Education First: Ohio Higher Education Report for 2016-2017, Part 3


What follows is the third section of the most recent higher education report produced by the Ohio Conference of AAUP. John McNay, the President of the Conference, and Sara Kilpatrick, the Executive Director of the Conference, deserves kudos for doing the bulk of the work on this report. The report has been distributed to all of the members of the Ohio legislature and the state’s major newspapers, several of whom have done follow-up investigative reporting on the topics covered in the report.

The previous Ohio Higher Ed Report was similarly published in sections to this blog. The links to those posts, as well as to the two posts in this series, are provided at the end of this post.



Rather than pursue a strategy that encourages reinvestment in public higher education, Ohio instead appears to be moving in a direction that could compromise educational quality and churn out degrees of less certain value to students and employers.

“Time to degree” has become a mantra that overcomes other measures of academic quality and success as more students with more credentials of any kind are sought. Less education has gradually become misunderstood as better education and is being driven by two flawed approaches.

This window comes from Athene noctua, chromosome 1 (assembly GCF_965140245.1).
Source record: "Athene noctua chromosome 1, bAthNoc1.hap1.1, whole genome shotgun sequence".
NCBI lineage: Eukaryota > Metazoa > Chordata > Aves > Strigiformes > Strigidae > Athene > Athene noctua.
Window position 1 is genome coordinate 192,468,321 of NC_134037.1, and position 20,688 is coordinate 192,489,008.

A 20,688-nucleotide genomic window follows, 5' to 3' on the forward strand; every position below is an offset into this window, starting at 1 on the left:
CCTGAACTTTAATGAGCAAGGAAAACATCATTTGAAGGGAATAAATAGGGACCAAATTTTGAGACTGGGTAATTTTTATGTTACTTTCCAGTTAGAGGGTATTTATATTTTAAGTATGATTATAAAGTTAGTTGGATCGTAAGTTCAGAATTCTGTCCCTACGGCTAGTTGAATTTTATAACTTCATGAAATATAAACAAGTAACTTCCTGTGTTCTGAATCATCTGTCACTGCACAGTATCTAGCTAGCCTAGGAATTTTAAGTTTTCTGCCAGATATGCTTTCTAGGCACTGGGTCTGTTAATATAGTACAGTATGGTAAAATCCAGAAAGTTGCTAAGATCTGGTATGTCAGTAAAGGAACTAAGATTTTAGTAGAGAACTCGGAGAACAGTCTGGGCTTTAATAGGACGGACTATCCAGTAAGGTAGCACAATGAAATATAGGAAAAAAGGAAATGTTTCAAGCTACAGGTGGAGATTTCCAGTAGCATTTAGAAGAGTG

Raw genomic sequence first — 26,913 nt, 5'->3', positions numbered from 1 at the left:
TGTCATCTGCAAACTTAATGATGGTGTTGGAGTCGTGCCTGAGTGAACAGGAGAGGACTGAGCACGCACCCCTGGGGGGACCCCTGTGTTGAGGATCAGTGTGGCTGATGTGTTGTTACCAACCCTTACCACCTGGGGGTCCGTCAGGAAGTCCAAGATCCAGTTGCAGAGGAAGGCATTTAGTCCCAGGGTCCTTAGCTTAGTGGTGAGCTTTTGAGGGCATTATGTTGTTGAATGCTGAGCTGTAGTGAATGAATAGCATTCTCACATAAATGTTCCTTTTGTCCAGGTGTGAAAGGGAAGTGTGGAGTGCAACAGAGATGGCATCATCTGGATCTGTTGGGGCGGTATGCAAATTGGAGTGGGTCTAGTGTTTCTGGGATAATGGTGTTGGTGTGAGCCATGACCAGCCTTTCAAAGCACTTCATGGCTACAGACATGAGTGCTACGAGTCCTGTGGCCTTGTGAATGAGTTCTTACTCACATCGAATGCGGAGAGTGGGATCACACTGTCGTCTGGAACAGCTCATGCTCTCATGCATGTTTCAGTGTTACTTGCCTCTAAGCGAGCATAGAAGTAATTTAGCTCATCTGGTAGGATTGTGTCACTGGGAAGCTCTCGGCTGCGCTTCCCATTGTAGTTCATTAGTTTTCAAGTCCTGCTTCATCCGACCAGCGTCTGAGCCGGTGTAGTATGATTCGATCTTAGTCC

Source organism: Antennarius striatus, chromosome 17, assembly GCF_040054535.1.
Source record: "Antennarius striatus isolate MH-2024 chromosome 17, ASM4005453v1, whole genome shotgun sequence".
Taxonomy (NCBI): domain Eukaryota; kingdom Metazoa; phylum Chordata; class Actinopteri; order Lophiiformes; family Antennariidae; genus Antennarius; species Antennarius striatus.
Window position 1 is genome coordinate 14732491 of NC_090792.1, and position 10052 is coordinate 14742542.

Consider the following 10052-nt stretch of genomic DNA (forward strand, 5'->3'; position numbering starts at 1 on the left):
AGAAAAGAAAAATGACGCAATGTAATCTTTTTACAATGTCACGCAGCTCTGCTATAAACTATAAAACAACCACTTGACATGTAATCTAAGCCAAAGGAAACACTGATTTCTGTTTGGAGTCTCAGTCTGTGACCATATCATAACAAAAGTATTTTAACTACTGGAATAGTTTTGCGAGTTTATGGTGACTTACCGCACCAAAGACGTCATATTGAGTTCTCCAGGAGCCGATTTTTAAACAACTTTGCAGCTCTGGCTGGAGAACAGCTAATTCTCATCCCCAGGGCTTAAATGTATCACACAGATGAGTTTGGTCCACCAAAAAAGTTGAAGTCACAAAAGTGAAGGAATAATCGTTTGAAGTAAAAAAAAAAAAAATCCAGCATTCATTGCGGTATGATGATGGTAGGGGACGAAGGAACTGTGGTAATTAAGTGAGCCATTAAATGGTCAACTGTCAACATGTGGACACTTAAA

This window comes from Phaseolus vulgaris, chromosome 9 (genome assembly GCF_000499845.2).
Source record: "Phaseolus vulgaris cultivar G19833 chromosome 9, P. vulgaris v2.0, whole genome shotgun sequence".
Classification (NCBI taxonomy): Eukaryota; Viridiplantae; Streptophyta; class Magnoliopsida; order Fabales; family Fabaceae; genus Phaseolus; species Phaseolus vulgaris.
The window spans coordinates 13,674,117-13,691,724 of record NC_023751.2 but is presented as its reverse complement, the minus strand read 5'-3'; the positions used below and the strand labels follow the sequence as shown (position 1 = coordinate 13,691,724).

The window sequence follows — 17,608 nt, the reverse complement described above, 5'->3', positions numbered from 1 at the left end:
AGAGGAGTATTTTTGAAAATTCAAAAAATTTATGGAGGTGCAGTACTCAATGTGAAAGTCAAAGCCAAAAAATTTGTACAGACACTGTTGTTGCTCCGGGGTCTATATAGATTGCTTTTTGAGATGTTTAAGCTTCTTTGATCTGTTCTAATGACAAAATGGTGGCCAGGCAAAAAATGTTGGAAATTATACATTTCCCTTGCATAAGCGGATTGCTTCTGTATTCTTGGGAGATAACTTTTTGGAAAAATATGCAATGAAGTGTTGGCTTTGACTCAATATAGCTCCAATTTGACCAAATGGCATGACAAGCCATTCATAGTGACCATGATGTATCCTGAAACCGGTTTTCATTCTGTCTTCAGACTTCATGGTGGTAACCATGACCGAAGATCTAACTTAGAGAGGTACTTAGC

College Credit Plus (CCP)

One is the much celebrated, dramatic expansion of dual enrollment or College Credit Plus. Under this program, students as young as 7th and 8th grade can take courses at a community college, university, or at the high school with either a professor or a “certified” high school teacher. The problem is that high school is not college and, especially if a dual-enrollment course is taught in the high school by a high school teacher, there is no guarantee that completion of such a course means that students have learned the material at a college level.

A particular problem in high schools is having a class composed of some who are dually-enrolled and others who are not. There is no way to make this into a college classroom when it really is not. High school students, especially those below the senior level, are not like college students. A collection of 15-, 16-, and 17-year-olds are normally at a different stage of intellectual and social development than are college students. Treating high school students like college students does not always do them a favor.